I’ve been wanting to go to the Eden Project for years just because of some awesome looking photos I saw on the internet. If you don’t know what this project is, you should read more about it. It’s brilliant. Massive bio-domes in an old clay quarry in Cornwall. It’s being done as an experiment with funding from the National Lottery so I felt like I already owned a bit of it. As far as I can tell, the experiment is to see if it can actually be done. Turns out – it can. I love when people get together and try to do something just out of a desire for knowledge and to see what can be achieved. It makes me feel good about humanity for a change.
To get there, you need to take a train to St Austell. From there you will hopefully find a shuttle bus waiting that will take you to the project. Sadly it is just a bus not a large replica moon buggy as I’d secretly been hoping. To get in you have to pay £16, plus the bus, plus the train and then back again. I’d recommend getting a return ticket to the project including all travel. You’ll save a fortune and don’t have to queue anywhere. I’m not designed to queue as I’m far too self important.
Once you get off the bus you’ll find yourself in a car park. It will be named after a piece of fruit just to remind you damned eco-friendly everything is. As you walk down to the project, you will get an occasional glimpse of the project. It was around this point that I started to get quite excited.
We walked down the hill and found ourselves at the entrance building. There’s a huge shop selling lots of Eden Project merchandise and eco stuff and hippy things like herbal teas and seeds. There’s also a cafe and the main entrance where you’ll need to show your ticket. Then you are through. Looking across a small nicely manicured valley at the two main domes. They are unbelievably cool, like something out of a science fiction movie circa 1970.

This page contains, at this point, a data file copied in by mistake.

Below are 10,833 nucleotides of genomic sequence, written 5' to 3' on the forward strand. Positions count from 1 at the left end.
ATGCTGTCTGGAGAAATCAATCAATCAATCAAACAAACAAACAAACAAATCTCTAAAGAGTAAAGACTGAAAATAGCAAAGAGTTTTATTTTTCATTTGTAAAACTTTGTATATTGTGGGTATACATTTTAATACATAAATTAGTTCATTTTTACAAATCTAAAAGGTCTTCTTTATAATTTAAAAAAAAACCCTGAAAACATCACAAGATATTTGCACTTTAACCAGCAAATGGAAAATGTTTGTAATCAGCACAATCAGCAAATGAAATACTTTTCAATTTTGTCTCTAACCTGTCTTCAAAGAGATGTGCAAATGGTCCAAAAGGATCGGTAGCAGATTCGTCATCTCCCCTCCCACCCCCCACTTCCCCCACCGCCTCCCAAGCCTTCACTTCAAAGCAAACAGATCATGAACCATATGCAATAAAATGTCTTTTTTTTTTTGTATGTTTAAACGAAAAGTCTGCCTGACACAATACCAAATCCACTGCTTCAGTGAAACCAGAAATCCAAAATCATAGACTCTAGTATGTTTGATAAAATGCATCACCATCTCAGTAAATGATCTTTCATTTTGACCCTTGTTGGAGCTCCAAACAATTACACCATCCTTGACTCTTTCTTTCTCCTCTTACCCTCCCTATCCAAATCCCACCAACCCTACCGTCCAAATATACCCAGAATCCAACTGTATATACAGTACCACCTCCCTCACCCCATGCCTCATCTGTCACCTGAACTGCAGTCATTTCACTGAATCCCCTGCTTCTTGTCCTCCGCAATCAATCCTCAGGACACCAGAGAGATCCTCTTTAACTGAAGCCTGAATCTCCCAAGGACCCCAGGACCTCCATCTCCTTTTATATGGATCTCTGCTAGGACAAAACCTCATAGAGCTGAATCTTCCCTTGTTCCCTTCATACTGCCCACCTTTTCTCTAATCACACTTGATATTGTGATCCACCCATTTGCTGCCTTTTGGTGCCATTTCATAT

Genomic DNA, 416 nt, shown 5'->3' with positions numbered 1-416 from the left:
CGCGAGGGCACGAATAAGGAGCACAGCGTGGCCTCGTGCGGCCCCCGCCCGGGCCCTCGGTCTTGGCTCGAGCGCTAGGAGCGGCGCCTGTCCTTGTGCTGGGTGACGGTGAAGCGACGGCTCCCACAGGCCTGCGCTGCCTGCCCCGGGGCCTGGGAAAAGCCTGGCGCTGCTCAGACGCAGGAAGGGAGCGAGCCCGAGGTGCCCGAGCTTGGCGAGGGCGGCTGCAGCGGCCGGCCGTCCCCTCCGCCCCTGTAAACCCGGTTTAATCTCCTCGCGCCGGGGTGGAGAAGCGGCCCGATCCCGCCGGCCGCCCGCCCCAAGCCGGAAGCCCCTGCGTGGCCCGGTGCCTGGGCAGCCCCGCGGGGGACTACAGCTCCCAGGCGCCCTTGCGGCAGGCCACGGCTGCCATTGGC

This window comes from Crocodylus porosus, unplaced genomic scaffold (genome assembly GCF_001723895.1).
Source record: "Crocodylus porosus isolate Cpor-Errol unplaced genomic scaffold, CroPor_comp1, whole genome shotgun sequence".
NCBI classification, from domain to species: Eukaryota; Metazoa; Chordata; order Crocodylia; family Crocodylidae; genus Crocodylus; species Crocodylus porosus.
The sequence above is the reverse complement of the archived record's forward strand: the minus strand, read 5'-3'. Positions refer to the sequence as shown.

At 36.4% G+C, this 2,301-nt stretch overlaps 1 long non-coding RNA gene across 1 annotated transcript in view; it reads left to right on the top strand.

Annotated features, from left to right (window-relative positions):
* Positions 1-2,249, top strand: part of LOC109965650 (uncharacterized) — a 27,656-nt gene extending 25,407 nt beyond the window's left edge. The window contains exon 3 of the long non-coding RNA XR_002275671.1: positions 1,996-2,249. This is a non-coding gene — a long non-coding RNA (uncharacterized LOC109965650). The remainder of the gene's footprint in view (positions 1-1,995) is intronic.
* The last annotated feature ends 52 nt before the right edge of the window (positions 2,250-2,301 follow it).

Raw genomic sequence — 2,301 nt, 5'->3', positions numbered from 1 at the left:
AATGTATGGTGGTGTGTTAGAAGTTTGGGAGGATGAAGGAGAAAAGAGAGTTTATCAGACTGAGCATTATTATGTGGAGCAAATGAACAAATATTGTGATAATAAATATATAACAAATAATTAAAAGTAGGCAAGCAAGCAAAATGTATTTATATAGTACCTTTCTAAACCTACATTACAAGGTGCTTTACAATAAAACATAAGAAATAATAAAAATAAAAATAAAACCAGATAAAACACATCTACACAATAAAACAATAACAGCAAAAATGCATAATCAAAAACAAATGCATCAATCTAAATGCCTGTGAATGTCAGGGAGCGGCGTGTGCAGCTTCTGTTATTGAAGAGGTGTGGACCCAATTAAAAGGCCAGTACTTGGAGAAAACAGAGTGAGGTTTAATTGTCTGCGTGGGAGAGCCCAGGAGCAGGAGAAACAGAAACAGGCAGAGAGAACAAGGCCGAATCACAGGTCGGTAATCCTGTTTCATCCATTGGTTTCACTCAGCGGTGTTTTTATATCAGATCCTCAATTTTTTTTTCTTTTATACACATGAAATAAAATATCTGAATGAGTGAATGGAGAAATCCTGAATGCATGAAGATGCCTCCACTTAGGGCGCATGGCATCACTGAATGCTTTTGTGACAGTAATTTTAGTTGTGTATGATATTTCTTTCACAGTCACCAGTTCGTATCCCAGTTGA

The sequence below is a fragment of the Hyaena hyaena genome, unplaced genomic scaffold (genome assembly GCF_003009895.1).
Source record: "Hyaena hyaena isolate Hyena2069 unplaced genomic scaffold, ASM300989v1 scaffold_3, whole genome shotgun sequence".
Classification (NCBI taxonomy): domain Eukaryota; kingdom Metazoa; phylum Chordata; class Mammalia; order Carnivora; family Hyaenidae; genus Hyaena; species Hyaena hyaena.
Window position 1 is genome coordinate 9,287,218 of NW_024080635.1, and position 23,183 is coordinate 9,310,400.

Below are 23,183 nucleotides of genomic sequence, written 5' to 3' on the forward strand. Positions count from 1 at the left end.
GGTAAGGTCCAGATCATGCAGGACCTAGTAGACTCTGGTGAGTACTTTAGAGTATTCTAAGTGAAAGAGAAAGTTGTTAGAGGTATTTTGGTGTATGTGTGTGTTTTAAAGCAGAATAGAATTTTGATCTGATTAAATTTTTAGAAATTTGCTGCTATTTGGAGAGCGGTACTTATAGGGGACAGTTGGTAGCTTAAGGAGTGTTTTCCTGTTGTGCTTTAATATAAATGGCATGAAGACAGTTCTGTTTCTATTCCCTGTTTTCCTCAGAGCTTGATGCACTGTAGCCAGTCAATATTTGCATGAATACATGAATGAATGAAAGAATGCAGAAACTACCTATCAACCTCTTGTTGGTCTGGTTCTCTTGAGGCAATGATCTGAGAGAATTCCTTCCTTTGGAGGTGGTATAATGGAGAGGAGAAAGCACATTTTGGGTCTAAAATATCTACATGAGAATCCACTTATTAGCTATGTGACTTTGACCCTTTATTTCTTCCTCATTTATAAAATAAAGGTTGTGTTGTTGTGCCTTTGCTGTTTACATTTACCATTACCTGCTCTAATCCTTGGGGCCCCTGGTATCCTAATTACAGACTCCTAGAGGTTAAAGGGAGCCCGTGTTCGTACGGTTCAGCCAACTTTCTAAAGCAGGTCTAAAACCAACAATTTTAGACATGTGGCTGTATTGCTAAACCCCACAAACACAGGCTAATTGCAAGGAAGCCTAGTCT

We walked down the hill through the predictablypleasant gardens. There was one building that was shut as it was going through a transformation from an ice rink to a display area for weird plants which was a shame as I would have enjoyed either of them. Or both together – skating through huge man-eating plants would be exciting. It also doubles as a stage and they have held numerous gigs and parties here which must be pretty incredible. If you feel like you are walking through a sci-fi set from from the past, there are certain random things that might add to this. Giant mutant bees for example…
I would have included some robotic triffids, but that’s just me. As you get closer to the domes the scale of the things really starts to impress. Look at the little people!
As you can see each biosphere comprises of three domes stuck together. (Or is it that each bio-dome consists of three spheres stuck together?) There are two huge biospheres in total and they are linked by a building that has restaurants and toilets and so on. The biggest biosphere is the tropical one. It was a cold and windy Cornish day so we eagerly headed for the tropical zone. My wife and I were both born in the tropics and we missed being uncomfortably hot and clammy. On entering the dome it was pleasantly warm and full of people taking off jackets and doing minor wardrobe adjustments. There is a recreation of an old fashioned steamboat hull surrounded by old crates. As if you are a landing party on some African shore in the early 1900s or so. Which is a pretty nice touch. They should have gone one step further and hired a Tarzan look-a-like to swing through the trees but you can’t have everything.